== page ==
Will Kyle Chalmers Go Down As the Greatest Relay Performer In History? The Aussie Is Making a Push

Kyle Chalmers of Australia celebrates after winning the gold medal in the 100m Freestyle Men Final during the FINA Swimming Short Course World Championships at the Melbourne Sports and Aquatic Centre in Melbourne, Australia, December 15th, 2022. Photo Giorgio Scala / Deepbluemedia / Insidefoto

Will Kyle Chalmers Go Down As the Greatest Relay Performer In History? The Aussie Is Making a Push

The World Short Course Championships wrapped up on December 18. The last major international meet of 2022 produced numerous world records, gripping races and some controversy. 

Australian freestyle ace Kyle Chalmers won the 100-meter freestyle and finished seventh in the 50 free. In the 100, Chalmers held off Maxime Grousset of France, Alessandro Miressi of Italy and reigning long-course world champion and world-record holder, David Popovici. In the process, Chalmers set a championship record. Chalmers’ most impressive performances, however, came in relay action.

In addition to his individual gold, Chalmers totaled six relay medals – two gold, three silver and one bronze. He anchored the Australian 400 freestyle relay, splitting a 44.98 to secure the silver medal. In the 200 freestyle relay, he split a 20.34 on the anchor leg, overtaking four other teams to win. In the mixed 200 freestyle relay, he led off in a 20.97 as the Australian team went onto win a silver behind France, which set a world record. In the 800 freestyle relay, Chalmers had the quickest split of the field, swimming a 1:40.35. In the 200 medley relay, he split a 20.48 on the freestyle anchor leg. 

Chalmers saved his best swim for the final race of the meet, the 400 medley relay. He entered the water .85 behind the Italians and 1.32 behind the United States. Chalmers managed to overhaul Miressi and tie with the U.S. Splitting a 44.63, Chalmers produced the fastest short-course 100 freestyle of all-time. Both the U.S. and Australia broke the world record, and the Italian team finished just .08 behind.

After Chalmers’ superb relay performances, he must be considered as one of the greatest relay swimmers of all-time. In addition to owning the fastest short-course 100 freestyle, Chalmers has posted the most sub-47 splits in the long-course pool, including five at 46.72 or faster. He has consistently led Australia to the podium with eye-catching anchor legs at the Olympics, World Championships and Commonwealth Games.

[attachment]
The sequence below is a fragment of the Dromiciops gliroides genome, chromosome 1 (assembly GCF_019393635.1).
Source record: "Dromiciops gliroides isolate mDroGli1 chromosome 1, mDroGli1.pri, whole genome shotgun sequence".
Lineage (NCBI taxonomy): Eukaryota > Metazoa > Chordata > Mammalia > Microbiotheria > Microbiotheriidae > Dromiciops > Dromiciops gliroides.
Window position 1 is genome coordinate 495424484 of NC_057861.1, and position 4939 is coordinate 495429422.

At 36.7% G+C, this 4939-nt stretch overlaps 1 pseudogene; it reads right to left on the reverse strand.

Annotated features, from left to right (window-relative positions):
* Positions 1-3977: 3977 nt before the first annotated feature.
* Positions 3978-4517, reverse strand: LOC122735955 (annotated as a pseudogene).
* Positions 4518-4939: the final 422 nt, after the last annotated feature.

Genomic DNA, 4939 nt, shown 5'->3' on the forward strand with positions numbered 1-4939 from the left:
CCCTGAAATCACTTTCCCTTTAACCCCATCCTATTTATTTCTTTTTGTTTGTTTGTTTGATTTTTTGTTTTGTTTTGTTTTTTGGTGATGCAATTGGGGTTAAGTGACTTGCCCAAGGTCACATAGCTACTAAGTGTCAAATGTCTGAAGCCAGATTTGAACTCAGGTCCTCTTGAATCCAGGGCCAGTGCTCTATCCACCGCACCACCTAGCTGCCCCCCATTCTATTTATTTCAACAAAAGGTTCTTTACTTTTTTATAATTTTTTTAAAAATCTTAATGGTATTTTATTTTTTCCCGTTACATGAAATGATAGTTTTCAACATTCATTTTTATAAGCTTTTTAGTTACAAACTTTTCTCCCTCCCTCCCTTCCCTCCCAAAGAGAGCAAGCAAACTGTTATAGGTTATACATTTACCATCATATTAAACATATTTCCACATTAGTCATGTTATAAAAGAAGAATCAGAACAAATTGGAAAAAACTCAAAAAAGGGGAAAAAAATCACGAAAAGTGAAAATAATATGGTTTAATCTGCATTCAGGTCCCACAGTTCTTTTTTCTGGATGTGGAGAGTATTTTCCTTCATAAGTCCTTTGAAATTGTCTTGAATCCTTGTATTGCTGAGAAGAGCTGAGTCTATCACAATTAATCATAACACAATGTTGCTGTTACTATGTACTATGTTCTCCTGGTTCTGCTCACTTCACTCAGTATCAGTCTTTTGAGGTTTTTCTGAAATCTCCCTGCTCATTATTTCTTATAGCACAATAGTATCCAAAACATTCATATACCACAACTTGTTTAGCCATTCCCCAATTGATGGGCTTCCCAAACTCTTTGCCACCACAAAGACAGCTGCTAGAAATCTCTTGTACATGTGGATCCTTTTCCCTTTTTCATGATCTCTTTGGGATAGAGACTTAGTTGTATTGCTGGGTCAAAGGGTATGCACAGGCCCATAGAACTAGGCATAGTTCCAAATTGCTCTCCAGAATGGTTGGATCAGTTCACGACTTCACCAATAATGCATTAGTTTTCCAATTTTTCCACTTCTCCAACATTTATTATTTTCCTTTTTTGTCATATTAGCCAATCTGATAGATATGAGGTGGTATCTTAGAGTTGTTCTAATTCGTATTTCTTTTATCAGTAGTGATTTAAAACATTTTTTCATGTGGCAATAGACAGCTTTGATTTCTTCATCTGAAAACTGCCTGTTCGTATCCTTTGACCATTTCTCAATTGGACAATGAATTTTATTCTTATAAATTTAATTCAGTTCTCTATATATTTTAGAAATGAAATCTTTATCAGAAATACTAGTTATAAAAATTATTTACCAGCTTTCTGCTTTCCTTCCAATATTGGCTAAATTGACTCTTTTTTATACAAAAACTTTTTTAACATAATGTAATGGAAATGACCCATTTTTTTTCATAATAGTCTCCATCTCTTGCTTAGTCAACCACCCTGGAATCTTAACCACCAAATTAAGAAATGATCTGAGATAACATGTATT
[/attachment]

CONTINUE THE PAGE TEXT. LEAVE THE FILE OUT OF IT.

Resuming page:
There are a number of swimmers who could be considered the greatest relay swimmer of all time. Jason Lezak is the most obvious. Of course, he registered a 46.06 in the 400 freestyle relay at the 2008 Beijing Olympics to chase down Alain Bernard of France and power the United States. That swim remains the fastest split in history over 100 meters in a long-course pool, and Lezak was a mainstay on the United States’ freestyle and medley relays from 2000 to his retirement in 2012. 

Duncan Scott of Great Britain holds the second-fastest long course 100 freestyle split of all-time. At the 2019 World Championships in Gwangju, South Korea, Scott split a 46.14 to chase down Nathan Adrian of the United States to win the 400 medley relay for Great Britain. Scott went on to anchor the British 800 free relay to a gold and the 400 medley relay to a silver at the 2020 Olympic Games. 

Ian Thorpe is another swimmer who produced stunning relay performances. The most notable was his anchor leg on the 400 freestyle relay at the Sydney Olympics in 2000. The ‘Thorpedo’ overhauled Gary Hall Jr. on the final 50 meters to win gold for Australia. Meanwhile, Adrian has also been one of the most consistent relay performers in history. Adrian was a mainstay on the 400 freestyle and medley teams, anchoring the U.S. to several world and Olympic titles and podium finishes. 

Lezak’s iconic 2008 swim remains the greatest relay swim of all-time, and will forever be revered.

But if Kyle Chalmers keeps throwing down 46-point long course splits and produces additional clutch anchor swims for Australia, he may go down as the greatest relay performer of all-time.  

All commentaries are the opinion of the author and do not necessarily reflect the views of Swimming World Magazine nor its staff.

Notify of

Welcome to our community. We invite you to join our discussion. Our community guidelines are simple: be respectful and constructive, keep on topic, and support your fellow commenters. Commenting signifies that you agree to our Terms of Use

1 Comment
Newest Most Voted
Inline Feedbacks
View all comments
1 year ago

I still think Thorpe’s final leg in 2000 Sydney is more iconic than Lezak. Thorpe wasn’t even swimming 100m races and he dived in barely in front of the bronze medalist from the 100m. In front of a home crowd as well… But agree Chalmers racing lately has been another level. If he can do it in Paris and get Oz to a gold he could take the mantle.

Would love your thoughts, please comment.x